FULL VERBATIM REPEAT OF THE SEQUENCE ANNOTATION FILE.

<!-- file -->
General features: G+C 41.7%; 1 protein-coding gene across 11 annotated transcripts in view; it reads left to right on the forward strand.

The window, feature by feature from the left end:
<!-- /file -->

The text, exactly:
General features: G+C 41.7%; 1 protein-coding gene across 11 annotated transcripts in view; it reads left to right on the forward strand.

The window, feature by feature from the left end: